CommSec today noted that a rate cut on Melbourne Cup day may be on the table, if inflation numbers released on October 26th shows that consumer prices are moderating.

ANZ meanwhile, has two interest rate cuts priced in over the next six months.

But let’s not forget the man who went out on a limb when most other commentators and economists were not even considering the possibility of loosening monetary policy.

Bill Evans from Westpac predicted back on July 15, following Westpac’s Consumer Sentiment Survey that there’d be 100bps worth of cuts coming our way, starting with the first in December.

Times have changed.

Exciting backline adds new dimension to Springbok challenge

Exhibitions of flair-filled, free-flowing rugby in three June tests have encouraged hopes that South Africa have a strong chance of success in the four-nation competition, starting with the weekend’s opening test at home to Argentina in Johannesburg.


The six tests between now and the beginning of October are also about continuing to build for the Rugby World Cup in 2015 as coach Heyneke Meyer looks to find a settled side he can polish up over the next 24 months.

Backs Bjorn Basson, JJ Engelbrecht, Willie le Roux and Jan Serfontein have been the subject of much excitement and have also come in for hefty praise from Meyer after the impact they had in wins over Italy, Scotland and Samoa two months ago.

They are likely to lead a more flamboyant attacking style as Meyer this week challenged them to “take a step up and show they can do it against the best teams in the world”.

“We have very exciting backs at the moment and when we created scoring opportunities (in June) we finished them,” he told reporters in the build-up to the first international at Soccer City on Saturday.

Le Roux was one of the revelations of Super Rugby with the Cheetahs, where his unpredictable play catapulted him into the national team set up.

Engelbrecht and Serfontein are explosive midfielders while speedy winger Basson has shown a clean pair of heels to many opposing defences.


Any platform for expansive midfield play will come from a dominant pack with the Springboks showing a marked improvement after the disappointment of last year’s Rugby Championship, where they won only two of six matches and were comprehensively beaten at home by New Zealand in their final test.

Meyer says the set piece is a source of pride now with lineouts and scrumaging much improved. Extra work on the new scrum laws formed a large part of this week’s preparations, with a powerful pack still central to the game plan.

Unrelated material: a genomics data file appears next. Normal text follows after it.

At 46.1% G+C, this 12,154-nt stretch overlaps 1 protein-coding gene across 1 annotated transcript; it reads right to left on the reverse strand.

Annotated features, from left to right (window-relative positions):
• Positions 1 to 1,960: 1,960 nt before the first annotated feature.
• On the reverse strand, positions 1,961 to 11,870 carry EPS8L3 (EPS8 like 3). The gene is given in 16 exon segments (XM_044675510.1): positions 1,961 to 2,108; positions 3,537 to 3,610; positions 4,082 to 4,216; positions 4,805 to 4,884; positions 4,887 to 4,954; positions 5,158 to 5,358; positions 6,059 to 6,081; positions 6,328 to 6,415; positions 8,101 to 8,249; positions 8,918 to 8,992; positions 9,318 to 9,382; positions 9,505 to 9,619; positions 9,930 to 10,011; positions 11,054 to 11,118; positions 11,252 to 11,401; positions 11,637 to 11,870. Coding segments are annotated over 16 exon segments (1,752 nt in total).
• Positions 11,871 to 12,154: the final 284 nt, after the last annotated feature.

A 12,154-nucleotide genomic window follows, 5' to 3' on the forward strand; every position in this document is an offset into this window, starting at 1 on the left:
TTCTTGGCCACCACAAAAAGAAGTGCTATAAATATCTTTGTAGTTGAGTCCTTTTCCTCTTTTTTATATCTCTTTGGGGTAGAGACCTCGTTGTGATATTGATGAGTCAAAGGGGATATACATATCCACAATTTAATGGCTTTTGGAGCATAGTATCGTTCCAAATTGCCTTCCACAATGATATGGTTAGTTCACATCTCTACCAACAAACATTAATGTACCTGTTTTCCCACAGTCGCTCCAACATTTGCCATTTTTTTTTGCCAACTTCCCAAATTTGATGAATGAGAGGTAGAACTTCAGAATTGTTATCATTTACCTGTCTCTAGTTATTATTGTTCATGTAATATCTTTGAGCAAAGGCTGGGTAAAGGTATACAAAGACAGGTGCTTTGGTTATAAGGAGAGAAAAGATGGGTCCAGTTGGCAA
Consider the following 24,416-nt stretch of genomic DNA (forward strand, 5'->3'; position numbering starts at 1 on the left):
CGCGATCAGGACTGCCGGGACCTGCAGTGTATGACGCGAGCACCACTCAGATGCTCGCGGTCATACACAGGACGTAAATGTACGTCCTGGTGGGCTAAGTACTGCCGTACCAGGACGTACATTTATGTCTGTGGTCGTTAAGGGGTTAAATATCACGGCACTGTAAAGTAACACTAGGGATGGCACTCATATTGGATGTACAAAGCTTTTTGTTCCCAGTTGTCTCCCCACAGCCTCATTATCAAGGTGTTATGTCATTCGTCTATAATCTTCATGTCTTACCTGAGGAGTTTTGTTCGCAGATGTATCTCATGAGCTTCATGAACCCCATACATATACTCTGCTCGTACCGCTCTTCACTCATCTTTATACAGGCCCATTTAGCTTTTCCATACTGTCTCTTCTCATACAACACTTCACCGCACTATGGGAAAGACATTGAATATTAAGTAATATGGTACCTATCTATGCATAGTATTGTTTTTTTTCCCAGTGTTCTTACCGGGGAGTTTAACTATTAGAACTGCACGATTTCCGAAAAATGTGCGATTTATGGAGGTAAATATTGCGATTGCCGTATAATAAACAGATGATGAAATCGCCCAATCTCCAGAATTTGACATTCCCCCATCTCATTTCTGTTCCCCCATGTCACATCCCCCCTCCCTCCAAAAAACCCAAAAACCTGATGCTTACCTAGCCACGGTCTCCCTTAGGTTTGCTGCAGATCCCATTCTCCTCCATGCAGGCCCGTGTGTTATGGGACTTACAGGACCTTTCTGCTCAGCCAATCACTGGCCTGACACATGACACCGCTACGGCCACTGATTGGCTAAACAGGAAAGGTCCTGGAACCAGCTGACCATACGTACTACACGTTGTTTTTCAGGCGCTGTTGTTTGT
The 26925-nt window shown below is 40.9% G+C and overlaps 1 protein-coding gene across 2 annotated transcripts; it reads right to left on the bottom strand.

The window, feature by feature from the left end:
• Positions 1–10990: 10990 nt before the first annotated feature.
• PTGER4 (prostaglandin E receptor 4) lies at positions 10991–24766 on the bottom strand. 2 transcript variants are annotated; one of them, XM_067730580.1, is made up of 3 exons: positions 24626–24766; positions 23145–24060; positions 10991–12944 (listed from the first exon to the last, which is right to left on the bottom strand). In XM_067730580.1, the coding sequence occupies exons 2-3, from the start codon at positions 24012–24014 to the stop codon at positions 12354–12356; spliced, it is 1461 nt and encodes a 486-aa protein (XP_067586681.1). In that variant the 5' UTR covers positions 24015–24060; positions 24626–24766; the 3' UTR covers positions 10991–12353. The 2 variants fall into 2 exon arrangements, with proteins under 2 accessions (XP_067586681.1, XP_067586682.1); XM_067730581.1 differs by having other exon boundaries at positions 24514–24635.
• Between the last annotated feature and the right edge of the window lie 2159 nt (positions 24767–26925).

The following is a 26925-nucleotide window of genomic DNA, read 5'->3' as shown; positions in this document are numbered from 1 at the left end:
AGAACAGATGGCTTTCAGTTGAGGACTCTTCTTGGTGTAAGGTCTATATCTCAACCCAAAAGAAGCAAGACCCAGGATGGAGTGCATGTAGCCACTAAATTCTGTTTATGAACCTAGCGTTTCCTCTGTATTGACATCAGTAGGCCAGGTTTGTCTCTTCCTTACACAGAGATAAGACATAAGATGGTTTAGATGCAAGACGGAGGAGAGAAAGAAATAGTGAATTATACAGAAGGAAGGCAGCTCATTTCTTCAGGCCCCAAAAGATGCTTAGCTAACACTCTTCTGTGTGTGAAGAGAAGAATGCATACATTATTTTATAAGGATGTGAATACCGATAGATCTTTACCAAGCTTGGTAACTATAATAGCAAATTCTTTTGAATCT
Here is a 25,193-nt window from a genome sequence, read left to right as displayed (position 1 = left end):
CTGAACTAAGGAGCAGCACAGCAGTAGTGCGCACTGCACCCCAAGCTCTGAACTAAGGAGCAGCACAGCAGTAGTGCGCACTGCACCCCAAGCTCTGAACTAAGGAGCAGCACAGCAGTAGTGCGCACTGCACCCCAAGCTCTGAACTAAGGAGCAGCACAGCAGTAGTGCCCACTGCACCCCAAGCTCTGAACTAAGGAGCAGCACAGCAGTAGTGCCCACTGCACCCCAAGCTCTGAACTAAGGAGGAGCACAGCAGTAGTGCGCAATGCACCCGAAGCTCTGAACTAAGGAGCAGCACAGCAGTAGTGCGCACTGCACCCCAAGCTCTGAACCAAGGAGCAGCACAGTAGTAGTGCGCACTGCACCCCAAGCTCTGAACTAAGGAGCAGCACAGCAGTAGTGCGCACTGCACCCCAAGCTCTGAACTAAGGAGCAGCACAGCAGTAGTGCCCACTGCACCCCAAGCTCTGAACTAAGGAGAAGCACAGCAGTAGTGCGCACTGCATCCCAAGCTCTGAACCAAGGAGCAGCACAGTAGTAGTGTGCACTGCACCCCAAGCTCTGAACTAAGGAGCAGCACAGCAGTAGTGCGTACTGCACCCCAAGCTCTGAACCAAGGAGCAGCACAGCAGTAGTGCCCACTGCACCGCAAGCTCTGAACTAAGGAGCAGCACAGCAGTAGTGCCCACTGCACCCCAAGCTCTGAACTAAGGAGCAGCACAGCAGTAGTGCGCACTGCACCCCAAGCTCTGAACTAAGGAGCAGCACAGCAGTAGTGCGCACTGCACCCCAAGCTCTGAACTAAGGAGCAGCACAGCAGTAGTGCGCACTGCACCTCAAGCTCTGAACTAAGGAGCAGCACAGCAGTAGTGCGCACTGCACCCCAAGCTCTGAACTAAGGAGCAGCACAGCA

“We are a much more settled side and a much better side this year,” he insisted.

Areas of concern, however, remain, as evidenced by the recall of Japan-based scrum half Fourie du Preez, a 62-cap veteran who last played for the Springboks at the 2011 World Cup in New Zealand.

South Africa is also grappling with the exodus of key players to club rugby in England, France and Japan and the potential implications on player availability over the next two years.

A third of the 30-man squad now turn out for overseas clubs, a source of major concern for the South Africa Rugby Union who are to look at ways of curbing the exodus even though stalwarts like Bryan Habana and Morne Steyn are part of the 2015 plans.

“Players playing locally will always get first consideration,” SARU chief executive officer Jurie Roux told reporters last week. “Provided that the selectors have faith in their abilities.

“However we are in a unique situation with six players who were part of the Bok squad last year now deciding to go overseas.

“You can’t just replace so many players in the middle of the season.”

(Editing by Greg Stutchbury)

European stocks push higher

Europe’s main stock markets have mostly risen as traders responded to positive economic data and the latter stages of the current earnings season.


London’s FTSE 100 index of leading shares dipped 0.02 per cent to 6,618.46 points approaching midday on Tuesday, as heavyweight miners retreated in value, offsetting news of a strong rebound for British manufacturing.

Frankfurt’s DAX 30 advanced 0.30 per cent to 8,423.63 points after official data showed that German industrial orders had risen by 3.8 per cent in June.

The CAC 40 in Paris climbed 0.17 per cent to 4,056.86 points.

“After a decent run up in recent weeks, blue-chip mining stocks have cooled as lower metals prices take the steam out of the rally,” said Matt Basi, head of UK sales trading at CMC Markets.

The euro climbed to $US1.3278 from $US1.3255 late in New York on Monday.